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The after effects of B.C.’s year from hell

Wildfires, heat dome and flooding challenge province

January 4, 2022  By Dave Mercer

The word “unprecedented” gets used quite a lot these days, but, when looking back on 2021 in British Columbia, it is certainly fitting. The combination of extreme weather events and a global pandemic has had adverse effects across the province, and the groundwater industry is no exception.  

Dave Mercer

From supply chain challenges and labour shortages affecting groundwater businesses to drought, wildfires and flooding threatening water supplies, B.C. has seen it all this year. We’re not out of it yet by any means, but here’s a quick summary of what the BC Groundwater Association has observed this year and where we’re headed in 2022.

Demand for groundwater-related services was high at the beginning of 2021 and continued to increase throughout the year. Some water well drillers had 40 or more jobs in the pipeline with no signs of it letting up all year. Many pump installers reported similar demand loads. Yet as the year progressed, global supply chain issues primarily related to the pandemic became more prominent, with pipe and parts becoming scarce.  


To complicate matters, labour shortages, as seen in many other industries, increasingly began to affect ours, especially in the trades. Rigs have been sitting dormant as experienced drillers and drillers’ helpers became increasingly hard to find. Pump companies have been experiencing the same. We heard reports of operators coming out of retirement to try and keep up with demand. The year 2021 was getting off to a bumpy start.

Come summer, an already challenging year became even more so. Between June 25 and July 1 British Columbia experienced a heat dome with record temperatures across the province reaching up to 49.60 degrees Celsius. Two other heatwaves followed in July and August. Drought conditions ensued, with water restrictions required in many parts of the province – in some areas for the first time.

With the hot, dry conditions came wildfires, with more than 1,600 fires burning nearly 8,700 square kilometres of land. It was the third worst wildfire season on record in terms of area burned, but since many of the fires were in close proximity to populated areas, the destruction of property and displacement of people was worse than in previous years.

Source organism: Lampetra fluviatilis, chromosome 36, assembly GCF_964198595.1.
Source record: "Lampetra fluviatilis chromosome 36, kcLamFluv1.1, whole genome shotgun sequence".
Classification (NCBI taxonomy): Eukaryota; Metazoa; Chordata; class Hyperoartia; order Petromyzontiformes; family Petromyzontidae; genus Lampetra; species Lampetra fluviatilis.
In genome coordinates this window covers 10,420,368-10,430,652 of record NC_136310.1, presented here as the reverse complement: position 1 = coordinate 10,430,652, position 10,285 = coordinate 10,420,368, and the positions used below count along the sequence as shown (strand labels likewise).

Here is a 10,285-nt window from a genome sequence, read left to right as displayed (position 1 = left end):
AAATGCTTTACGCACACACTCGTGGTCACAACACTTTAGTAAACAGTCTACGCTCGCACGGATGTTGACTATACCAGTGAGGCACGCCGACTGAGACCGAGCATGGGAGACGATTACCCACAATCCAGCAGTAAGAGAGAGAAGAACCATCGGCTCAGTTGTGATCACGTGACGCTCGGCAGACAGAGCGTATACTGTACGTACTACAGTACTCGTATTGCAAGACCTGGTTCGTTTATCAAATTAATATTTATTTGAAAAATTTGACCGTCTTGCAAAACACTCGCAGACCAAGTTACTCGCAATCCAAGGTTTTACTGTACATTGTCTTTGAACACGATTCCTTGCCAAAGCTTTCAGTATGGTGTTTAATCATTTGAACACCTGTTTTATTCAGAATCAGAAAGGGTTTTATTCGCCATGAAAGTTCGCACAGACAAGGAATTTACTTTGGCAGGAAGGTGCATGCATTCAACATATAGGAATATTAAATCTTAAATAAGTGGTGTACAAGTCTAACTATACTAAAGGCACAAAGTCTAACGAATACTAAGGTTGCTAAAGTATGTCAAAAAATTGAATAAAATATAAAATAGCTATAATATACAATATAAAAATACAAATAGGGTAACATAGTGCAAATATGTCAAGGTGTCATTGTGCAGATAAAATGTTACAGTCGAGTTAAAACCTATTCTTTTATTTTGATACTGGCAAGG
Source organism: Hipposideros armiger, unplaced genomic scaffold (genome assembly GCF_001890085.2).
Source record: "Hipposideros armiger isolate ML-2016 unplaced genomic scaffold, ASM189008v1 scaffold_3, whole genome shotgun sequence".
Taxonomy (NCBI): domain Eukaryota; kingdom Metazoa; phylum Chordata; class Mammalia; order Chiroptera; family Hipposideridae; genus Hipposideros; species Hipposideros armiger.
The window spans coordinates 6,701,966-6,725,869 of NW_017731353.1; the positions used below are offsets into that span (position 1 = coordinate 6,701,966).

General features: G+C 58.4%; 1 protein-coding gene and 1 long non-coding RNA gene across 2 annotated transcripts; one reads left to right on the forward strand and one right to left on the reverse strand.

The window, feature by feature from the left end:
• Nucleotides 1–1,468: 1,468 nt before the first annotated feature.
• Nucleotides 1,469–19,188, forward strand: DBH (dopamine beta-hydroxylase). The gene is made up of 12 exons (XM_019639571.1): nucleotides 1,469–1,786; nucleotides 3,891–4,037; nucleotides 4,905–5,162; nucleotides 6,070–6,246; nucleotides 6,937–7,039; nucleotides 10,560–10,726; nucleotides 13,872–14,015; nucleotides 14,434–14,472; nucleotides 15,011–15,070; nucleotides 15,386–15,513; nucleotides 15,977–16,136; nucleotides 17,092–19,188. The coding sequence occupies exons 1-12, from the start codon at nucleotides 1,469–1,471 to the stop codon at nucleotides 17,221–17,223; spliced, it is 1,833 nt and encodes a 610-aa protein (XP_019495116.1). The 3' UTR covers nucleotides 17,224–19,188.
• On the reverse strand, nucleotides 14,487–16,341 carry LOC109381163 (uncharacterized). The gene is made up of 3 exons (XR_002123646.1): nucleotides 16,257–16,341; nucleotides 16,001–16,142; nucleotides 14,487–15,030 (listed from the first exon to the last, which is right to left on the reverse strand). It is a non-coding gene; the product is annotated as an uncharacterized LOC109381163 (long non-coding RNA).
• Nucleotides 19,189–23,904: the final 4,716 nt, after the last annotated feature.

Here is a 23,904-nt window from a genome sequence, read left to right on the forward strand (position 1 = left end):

It wasn’t that long before B.C. went from not enough water to too much – way too much. So-called atmospheric rivers brought torrential rains to the central and south coasts in November, causing devastating mudslides and floods. In addition to the tragic loss of livestock and the destruction of homes and infrastructure, the flooding represented significant risks to wells and aquifers.  

Flood waters can contain contamination from dead animals, manure pits, diesel and fuel storage, and building materials, including asbestos. Flooded wells are likely to have had flood waters introduced, especially if they have an improper surface seal. Even if a well hasn’t been flooded, there is still the potential for the well water to be contaminated as flood water can be introduced into groundwater through other pathways. 

British Columbia’s Ministry of Health has been warning residents in flooded areas of possible water contamination and is instructing well owners to have their wells assessed.

The BC Groundwater Association is uniquely well positioned to help the province out as we recover from the flooding. As we look to 2022, the full extent of the damage caused by the flooding is still not known. The BCGWA will continue to provide leadership, and our members will provide services as we recover from this devastating event.  

Dave Mercer, P. Geo, operates Underground Communications, offering specialized business development and marketing services in geology-related industries. Dave is also currently general manager of the BCGWA. He can be reached at

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